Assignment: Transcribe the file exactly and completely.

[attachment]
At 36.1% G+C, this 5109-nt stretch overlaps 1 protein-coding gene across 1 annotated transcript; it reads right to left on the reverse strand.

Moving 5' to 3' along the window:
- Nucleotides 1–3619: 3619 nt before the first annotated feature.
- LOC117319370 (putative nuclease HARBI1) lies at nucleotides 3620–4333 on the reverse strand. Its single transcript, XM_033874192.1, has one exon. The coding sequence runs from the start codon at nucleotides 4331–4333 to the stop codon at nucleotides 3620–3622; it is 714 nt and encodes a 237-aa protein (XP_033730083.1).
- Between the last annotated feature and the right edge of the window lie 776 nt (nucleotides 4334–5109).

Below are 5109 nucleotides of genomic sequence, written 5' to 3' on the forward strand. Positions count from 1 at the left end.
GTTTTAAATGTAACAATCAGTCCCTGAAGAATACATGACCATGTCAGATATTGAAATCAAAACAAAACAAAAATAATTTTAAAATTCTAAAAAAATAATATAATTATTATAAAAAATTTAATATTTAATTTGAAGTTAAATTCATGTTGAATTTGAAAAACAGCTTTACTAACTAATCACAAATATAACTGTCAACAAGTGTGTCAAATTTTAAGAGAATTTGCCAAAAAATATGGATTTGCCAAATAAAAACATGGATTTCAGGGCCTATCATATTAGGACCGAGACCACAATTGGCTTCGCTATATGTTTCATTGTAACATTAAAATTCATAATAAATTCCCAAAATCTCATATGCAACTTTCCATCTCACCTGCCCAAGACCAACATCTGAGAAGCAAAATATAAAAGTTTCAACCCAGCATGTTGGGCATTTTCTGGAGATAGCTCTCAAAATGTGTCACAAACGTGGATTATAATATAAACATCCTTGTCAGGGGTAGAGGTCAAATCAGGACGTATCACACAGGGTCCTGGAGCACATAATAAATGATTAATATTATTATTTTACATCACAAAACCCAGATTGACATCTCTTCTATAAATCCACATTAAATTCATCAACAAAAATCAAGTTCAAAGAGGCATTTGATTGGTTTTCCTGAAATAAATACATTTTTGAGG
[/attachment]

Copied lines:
At 36.1% G+C, this 5109-nt stretch overlaps 1 protein-coding gene across 1 annotated transcript; it reads right to left on the reverse strand.

Moving 5' to 3' along the window:
- Nucleotides 1–3619: 3619 nt before the first annotated feature.
- LOC117319370 (putative nuclease HARBI1) lies at nucleotides 3620–4333 on the reverse strand. Its single transcript, XM_033874192.1, has one exon. The coding sequence runs from the start codon at nucleotides 4331–4333 to the stop codon at nucleotides 3620–3622; it is 714 nt and encodes a 237-aa protein (XP_033730083.1).
- Between the last annotated feature and the right edge of the window lie 776 nt (nucleotides 4334–5109).

Below are 5109 nucleotides of genomic sequence, written 5' to 3' on the forward strand. Positions count from 1 at the left end.
GTTTTAAATGTAACAATCAGTCCCTGAAGAATACATGACCATGTCAGATATTGAAATCAAAACAAAACAAAAATAATTTTAAAATTCTAAAAAAATAATATAATTATTATAAAAAATTTAATATTTAATTTGAAGTTAAATTCATGTTGAATTTGAAAAACAGCTTTACTAACTAATCACAAATATAACTGTCAACAAGTGTGTCAAATTTTAAGAGAATTTGCCAAAAAATATGGATTTGCCAAATAAAAACATGGATTTCAGGGCCTATCATATTAGGACCGAGACCACAATTGGCTTCGCTATATGTTTCATTGTAACATTAAAATTCATAATAAATTCCCAAAATCTCATATGCAACTTTCCATCTCACCTGCCCAAGACCAACATCTGAGAAGCAAAATATAAAAGTTTCAACCCAGCATGTTGGGCATTTTCTGGAGATAGCTCTCAAAATGTGTCACAAACGTGGATTATAATATAAACATCCTTGTCAGGGGTAGAGGTCAAATCAGGACGTATCACACAGGGTCCTGGAGCACATAATAAATGATTAATATTATTATTTTACATCACAAAACCCAGATTGACATCTCTTCTATAAATCCACATTAAATTCATCAACAAAAATCAAGTTCAAAGAGGCATTTGATTGGTTTTCCTGAAATAAATACATTTTTGAGG